Click here to read my review in The Times of Danielle Dutton’s slim and charming novel about the life of Margaret Cavendish, Duchess of Newcastle, who was a prolific writer of fiction, philosophy and natural history, and the first woman to appear before the Royal Academy.
I’ve been remiss this year in posting links to my reviews published elsewhere, so here’s a recap of the year to date.
Anakana Schofield: Martin John
Click here for my Guardian review of this funny, stark, circular novel which was shortlisted for the Giller Prize in Canada and the Goldsmiths Prize in the UK.
Carlo Gébler: The Projectionist
Click here for my Times Literary Supplement review of a memoir, by his son, of a writer who once sold millions of novels but is now remembered, if at all, only as Edna O’Brien’s former husband.
Toby Vieira: Marlow’s Landing
Click here for my Guardian review of a debut novel that comes with a seductive voice fully formed, and a clutch of pink diamonds.
Stanley van der Ziel: John McGahern and the Imagination of Tradition
Click here for my Times Literary Supplement review of a very thorough study of the works of John McGahern.
The Happy Reader
I’ve written a piece for the latest issue (no. 8) of The Happy Reader, Penguin’s bookish quarterly. Each issue features a long interview with a reader (this time Kristin Scott Thomas) and a series of pieces inspired by that issue’s book, which this time is Willa Cather’s O Pioneers!. I’ve written a piece about exclamation marks in book titles… You can’t read it online, but the magazine is a lovely thing and very cheap to subscribe to.
The very existence of this book is a stout marker of the robust good health of the publishing industry, and even, in its own way, small evidence that 2016 hasn’t been all bad. It also shows that, four years after its takeover and relaunch, Pushkin Press has retained an essential part of its character even while expanding into crime, children’s books and contemporary English language titles. In other words, where else might we see a beautifully-produced, mass-distributed book containing two essays written 70 years apart about a city I’d never heard of before now?
City of Lions is about Lviv, now in Western Ukraine but formerly part of Poland, when it was known as Lwów. Which explains why the first essay, written by Pole Józef Wittlin in 1946, is titled ‘My Lwów’, whereas Philippe Sands’ 2016 essay is ‘My Lviv’.
Wittlin’s ‘My Lwów’ (tr. Antonia Lloyd-Jones, 2016) is particularly curious as it is an historical piece which itself looks back: writing in his adopted home of New York in 1946, Wittlin reflects that he left Lwów in 1922 – when he arrived there initially in 1906, it had yet another name: Lemberg. He brings together both the city’s complex political history and its then-contemporary relevance when he reflects that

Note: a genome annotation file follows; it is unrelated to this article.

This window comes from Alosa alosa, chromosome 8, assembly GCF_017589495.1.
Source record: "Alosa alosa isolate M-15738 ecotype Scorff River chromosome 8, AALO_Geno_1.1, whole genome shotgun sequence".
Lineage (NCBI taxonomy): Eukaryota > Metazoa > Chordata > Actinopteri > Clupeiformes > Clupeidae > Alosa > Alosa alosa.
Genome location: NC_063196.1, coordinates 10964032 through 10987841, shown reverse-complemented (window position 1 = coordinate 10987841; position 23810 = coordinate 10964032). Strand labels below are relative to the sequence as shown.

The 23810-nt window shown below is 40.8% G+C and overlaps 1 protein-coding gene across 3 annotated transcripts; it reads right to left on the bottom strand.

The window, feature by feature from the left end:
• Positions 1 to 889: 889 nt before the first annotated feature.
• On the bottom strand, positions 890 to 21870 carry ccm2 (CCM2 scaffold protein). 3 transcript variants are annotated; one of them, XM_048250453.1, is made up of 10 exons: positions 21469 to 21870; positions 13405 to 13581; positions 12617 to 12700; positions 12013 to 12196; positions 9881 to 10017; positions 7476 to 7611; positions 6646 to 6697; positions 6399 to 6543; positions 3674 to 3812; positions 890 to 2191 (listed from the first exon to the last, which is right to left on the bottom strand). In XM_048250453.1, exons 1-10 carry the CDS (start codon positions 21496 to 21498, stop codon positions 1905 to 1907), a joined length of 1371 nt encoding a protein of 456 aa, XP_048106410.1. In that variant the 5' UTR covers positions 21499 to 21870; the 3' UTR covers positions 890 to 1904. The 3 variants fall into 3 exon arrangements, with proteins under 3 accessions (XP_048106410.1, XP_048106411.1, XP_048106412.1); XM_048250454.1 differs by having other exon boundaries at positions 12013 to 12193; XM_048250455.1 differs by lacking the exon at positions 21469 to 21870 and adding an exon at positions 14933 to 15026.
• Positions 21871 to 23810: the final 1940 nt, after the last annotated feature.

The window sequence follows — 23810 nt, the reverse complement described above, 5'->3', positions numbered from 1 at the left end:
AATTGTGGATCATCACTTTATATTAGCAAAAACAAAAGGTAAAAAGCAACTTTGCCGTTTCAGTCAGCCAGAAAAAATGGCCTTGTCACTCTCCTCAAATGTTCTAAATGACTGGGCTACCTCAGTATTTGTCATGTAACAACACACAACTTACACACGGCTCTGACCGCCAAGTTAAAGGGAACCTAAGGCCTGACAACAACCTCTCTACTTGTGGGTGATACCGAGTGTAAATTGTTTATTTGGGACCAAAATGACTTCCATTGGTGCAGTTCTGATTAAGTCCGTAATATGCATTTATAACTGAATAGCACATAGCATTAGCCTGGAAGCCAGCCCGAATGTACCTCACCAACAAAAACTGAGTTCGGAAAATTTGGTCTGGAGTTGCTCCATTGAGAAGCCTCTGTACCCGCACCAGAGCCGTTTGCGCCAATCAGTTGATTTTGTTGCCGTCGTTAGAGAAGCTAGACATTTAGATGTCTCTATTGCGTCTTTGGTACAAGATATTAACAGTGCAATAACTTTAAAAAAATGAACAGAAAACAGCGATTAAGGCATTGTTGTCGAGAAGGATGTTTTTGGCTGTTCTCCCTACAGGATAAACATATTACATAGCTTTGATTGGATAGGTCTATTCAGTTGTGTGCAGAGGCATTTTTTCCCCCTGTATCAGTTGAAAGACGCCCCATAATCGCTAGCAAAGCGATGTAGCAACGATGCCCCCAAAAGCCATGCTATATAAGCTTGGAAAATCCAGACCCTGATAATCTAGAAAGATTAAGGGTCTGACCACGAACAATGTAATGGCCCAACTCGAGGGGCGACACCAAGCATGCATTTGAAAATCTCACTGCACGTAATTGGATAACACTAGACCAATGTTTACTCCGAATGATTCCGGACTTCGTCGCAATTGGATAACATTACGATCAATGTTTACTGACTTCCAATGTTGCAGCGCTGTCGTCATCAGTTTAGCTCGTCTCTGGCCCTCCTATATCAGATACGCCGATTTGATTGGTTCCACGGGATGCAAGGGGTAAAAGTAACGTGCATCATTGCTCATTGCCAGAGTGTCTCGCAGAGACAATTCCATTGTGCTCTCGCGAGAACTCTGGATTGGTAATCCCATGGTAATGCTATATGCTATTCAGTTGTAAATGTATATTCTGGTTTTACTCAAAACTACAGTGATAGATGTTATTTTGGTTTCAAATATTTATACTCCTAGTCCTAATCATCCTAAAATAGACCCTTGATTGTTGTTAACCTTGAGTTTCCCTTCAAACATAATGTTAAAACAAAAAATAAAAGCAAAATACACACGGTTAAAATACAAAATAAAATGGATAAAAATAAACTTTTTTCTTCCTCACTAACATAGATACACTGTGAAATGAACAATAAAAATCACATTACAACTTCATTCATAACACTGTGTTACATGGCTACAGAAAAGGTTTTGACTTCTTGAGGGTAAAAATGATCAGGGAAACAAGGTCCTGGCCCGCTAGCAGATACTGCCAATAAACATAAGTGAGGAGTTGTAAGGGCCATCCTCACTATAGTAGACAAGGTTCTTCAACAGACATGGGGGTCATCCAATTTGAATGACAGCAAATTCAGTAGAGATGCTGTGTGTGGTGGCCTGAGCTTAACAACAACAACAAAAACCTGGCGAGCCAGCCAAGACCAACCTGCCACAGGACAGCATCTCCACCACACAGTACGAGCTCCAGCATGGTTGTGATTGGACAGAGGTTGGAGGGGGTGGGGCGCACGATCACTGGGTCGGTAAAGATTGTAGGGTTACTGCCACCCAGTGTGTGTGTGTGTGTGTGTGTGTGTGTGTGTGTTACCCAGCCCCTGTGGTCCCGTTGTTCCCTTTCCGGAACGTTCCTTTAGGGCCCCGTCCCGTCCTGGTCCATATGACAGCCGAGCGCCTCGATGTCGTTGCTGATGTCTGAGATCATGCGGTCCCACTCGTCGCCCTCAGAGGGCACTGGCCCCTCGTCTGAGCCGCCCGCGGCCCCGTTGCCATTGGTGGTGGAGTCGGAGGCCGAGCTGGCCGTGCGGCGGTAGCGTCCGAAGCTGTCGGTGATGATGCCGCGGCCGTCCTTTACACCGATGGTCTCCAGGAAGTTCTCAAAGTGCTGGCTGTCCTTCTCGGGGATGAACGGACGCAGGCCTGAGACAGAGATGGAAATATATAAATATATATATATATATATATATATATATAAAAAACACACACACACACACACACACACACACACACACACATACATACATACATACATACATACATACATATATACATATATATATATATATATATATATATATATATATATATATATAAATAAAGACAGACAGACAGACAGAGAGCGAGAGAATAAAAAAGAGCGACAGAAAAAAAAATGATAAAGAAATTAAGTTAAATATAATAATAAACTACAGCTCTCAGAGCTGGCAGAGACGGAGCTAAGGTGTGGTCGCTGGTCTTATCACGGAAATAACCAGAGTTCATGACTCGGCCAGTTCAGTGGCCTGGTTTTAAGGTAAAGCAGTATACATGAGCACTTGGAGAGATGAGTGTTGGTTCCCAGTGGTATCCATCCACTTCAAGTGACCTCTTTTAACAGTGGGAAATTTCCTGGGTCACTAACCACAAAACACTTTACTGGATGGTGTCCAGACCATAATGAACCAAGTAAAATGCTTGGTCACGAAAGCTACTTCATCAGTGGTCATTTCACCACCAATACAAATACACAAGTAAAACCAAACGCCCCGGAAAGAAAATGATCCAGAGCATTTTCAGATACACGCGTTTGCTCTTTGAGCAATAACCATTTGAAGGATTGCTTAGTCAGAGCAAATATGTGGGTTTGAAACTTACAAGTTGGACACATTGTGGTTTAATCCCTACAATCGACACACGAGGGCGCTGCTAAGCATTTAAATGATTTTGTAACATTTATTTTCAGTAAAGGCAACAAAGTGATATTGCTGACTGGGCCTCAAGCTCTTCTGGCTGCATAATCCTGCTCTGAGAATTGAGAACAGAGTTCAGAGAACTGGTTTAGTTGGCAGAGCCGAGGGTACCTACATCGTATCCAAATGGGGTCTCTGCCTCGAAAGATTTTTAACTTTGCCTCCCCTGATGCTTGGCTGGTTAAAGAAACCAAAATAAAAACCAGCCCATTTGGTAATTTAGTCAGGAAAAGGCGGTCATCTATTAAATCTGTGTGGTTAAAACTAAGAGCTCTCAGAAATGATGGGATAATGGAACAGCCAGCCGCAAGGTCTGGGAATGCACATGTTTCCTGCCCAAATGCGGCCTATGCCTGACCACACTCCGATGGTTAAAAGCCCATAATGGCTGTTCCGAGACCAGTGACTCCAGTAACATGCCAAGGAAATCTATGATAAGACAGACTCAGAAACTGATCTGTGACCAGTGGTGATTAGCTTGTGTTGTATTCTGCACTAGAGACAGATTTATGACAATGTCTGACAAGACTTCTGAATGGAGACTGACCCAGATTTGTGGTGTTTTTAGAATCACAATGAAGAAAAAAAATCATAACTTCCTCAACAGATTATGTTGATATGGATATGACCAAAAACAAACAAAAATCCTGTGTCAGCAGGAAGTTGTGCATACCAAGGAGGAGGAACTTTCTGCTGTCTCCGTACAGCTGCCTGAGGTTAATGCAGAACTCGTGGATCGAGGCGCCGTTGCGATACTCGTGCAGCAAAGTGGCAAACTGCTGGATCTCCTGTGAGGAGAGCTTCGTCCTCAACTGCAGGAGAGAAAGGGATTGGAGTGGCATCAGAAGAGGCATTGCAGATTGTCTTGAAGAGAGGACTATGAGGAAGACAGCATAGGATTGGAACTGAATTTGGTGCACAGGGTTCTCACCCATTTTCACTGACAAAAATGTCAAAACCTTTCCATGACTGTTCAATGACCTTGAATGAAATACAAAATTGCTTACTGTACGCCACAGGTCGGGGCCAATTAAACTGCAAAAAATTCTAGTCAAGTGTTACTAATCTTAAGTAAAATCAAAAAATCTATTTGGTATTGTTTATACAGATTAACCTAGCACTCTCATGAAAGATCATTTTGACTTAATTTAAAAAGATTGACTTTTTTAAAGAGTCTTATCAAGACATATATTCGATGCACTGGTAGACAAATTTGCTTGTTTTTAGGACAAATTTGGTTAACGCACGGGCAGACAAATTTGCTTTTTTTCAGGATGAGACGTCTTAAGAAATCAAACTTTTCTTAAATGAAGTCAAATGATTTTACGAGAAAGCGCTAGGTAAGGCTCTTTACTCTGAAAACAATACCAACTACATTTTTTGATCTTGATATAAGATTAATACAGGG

“my Lwów” was mainly the Lwów of the Austrian partition era, the capital of the “Kingdom of Galicia and Lodomeria and the Grand Duchy of Kraków with the Duchies of Auschwitz and Zator”. What? That’s right—Auschwitz. (Nowadays, everything goes black before my eyes at the mention of that name.)
As a personal memory, Wittlin’s account is necessarily partial and idiosyncratic. (“Get in line, you wayward memories!”) He writes of the people (“an extraordinary mixture of nobility and roguery, wisdom and imbecility, poetry and vulgarity”), the topography (“Alright, so Lwów hasn’t got a decent river, or a legend. What would it need a river for?”) and the smells (“Every time I returned to Lwów from ‘the world outside’, I always found its aromas in just the same places as before. So they’re probably still there today too…”). Amid numerous translator’s endnotes to give context to the names and places from another life, we learn about the likes of the quasi-aristocrat Ostap Ortwin, a lordly, voluble character who had a doppelgänger otherwise quite unlike him.
Whenever the two lookalikes passed each other in the street, they doffed their ridiculous black hats with wide brims. Thus for many years they bowed to each other, although they were not acquainted at all. They were merely acknowledging their similarity and their awareness of being twins.
Then, a hairpin turn as Wittlin tells us that “in 1942 it turned out that Ortwin was not inviolable. The Germans drove the great, recalcitrant soul out of that ‘lordly’ figure.”
But the antic spirit succeeds, and one of Wittlin’s early points is the “abhorrence of solemnity” and “dislike of all manner of pomp” which he attributes to his Lwów. In the interesting introduction to City of Lions, Eva Hoffman quotes Milan Kundera who considers this quality to apply more widely. Central Europe, he wrote, “has its own vision of the world, a vision based on a deep distrust of history. History, that goddess of Hegel and Marx, that incarnation of reason … that is the history of conquerors. The people of Central Europe … represent the wrong side of this history. They are its victims and outsiders. It is this disabused view of history that is the source of their culture, of their wisdom, of the ‘nonserious spirit’ that mocks grandeur and glory.” This angle can be seen in many of the Central European fiction I’ve written about here: Karel Capek’s War with the Newts; Jiří Weil’s Life with a Star; Bruno Schulz’s Street of Crocodiles; Bohumil Hrabal’s Too Loud a Solitude and Closely Observed Trains. The antic approach is not what you might expect of a part of the world that had a grim 20th century, but it fits too with what Philip Roth found when he visited Central Europe in the 70s and reintroduced the above authors and more to English-language readers. He spoke too of how the “screwball strain” in their writing enabled him to move away from “American realism” – and gave us some of his best books, in the Zuckerman trilogy and The Counterlife.